Below is the full source code for the EnumerationExtensions class. If you have any improvements, please let me know!

namespace Enum.Extensions {

    public static class EnumerationExtensions {

        //checks if the value contains the provided type
        public static bool Has<T>(this System.Enum type, T value) {
            try {
                return (((int)(object)type & (int)(object)value) == (int)(object)value);
            } 
            catch {
                return false;
            }
        }

        //checks if the value is only the provided type
        public static bool Is<T>(this System.Enum type, T value) {
            try {
                return (int)(object)type == (int)(object)value;
            }
            catch {
                return false;
            }    
        }

        //appends a value
        public static T Add<T>(this System.Enum type, T value) {
            try {
                return (T)(object)(((int)(object)type | (int)(object)value));
            }
            catch(Exception ex) {
                throw new ArgumentException(
                    string.Format(
                        "Could not append value from enumerated type '{0}'.",
                        typeof(T).Name
                        ), ex);
            }    
        }

        //completely removes the value
        public static T Remove<T>(this System.Enum type, T value) {
            try {
                return (T)(object)(((int)(object)type & ~(int)(object)value));
            }
            catch (Exception ex) {
                throw new ArgumentException(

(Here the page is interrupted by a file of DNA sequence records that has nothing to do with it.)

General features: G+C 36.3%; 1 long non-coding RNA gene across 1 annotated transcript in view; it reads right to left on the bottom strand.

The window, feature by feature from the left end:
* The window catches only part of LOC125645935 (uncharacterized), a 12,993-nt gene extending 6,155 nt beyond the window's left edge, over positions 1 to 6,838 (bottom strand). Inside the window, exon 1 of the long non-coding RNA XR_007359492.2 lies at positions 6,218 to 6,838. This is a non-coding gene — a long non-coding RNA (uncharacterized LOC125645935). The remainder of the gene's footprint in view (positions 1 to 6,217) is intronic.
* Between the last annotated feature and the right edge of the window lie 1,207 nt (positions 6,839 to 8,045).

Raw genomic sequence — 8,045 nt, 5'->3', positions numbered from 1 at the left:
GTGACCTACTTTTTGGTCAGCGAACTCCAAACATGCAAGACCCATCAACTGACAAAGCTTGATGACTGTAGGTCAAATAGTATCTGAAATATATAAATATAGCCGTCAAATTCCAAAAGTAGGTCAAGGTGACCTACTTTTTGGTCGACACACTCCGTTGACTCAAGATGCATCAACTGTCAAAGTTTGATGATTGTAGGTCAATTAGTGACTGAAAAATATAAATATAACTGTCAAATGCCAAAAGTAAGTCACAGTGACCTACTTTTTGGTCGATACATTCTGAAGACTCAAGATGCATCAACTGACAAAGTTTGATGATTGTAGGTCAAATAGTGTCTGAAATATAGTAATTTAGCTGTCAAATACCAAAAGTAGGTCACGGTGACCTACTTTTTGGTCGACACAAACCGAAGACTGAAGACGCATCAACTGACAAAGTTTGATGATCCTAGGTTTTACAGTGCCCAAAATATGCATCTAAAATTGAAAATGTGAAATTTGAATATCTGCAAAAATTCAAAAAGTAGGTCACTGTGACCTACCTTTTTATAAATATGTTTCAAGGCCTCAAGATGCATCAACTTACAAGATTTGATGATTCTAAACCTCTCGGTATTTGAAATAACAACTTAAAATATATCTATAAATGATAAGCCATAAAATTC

string.Format(
                        "Could not remove value from enumerated type '{0}'.",
                        typeof(T).Name
                        ), ex);
            }  
        }

    }
}
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Written by hugoware

June 13, 2009 at 2:59 am

12 Responses

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  1. Enums, Flags and C# — Oh my! (bad pun…) « Yet Another WebDev Blog…

    Thank you for submitting this cool story – Trackback from DotNetShoutout…

    DotNetShoutout

    June 15, 2009 at 2:18 pm

  2. Hiya,
    I have tried the example above, but surprisingly I am unable to see the extended methods. ex: permissions.Has()

    Is there something that I am missing? reference / linking etc?

    Thanks,
    Kiran

    Kiran

    June 25, 2009 at 7:41 am

  3. Otherthing, is that I am using VS 2005 C#.

    it is not allowing me to compile if the methods has (this) param in the begining, as shown in your class above.

    ex:
    public static bool Has(this System.Enum type, T value)

    Kiran

    June 25, 2009 at 7:43 am

  4. The “Is” and the “Has” methods use exception handling as a flow condition. This can cause bad performance and is in general not considered a very good practice.

    Manu

    July 8, 2009 at 10:48 am

    • True, it would be a good idea to go back and add something that checks the value before it tries to cast the type.

      Thanks for the suggestion!

      webdev_hb

      July 8, 2009 at 11:00 am

  5. Very handy, Thank You.

    Wes

    August 19, 2009 at 10:28 pm

  6. Maybe I’m missing the obvious, but I don’t see you specifying the Flags attribute anywhere in this code.

    Michael Bate

    September 7, 2009 at 4:32 pm

    • Thanks for pointing it out – I’ll add it to the example.

      webdev_hb

      September 7, 2009 at 5:12 pm

  7. […] on using flags in C#.  If you don't have any knowledge in using flags in C#, check out this blog post on C# flags  I was going to go over flags in more detail, but when I found this, I felt that there was no […]

  8. […] 4 comments A while back I had posted some code about making it easier to work with enumerated types — Especially with the Flags attribute. An experienced programmer won’t have a hard time […]

  9. Good one!
    The post was very helpful for me!

    yossi

    June 8, 2010 at 7:49 am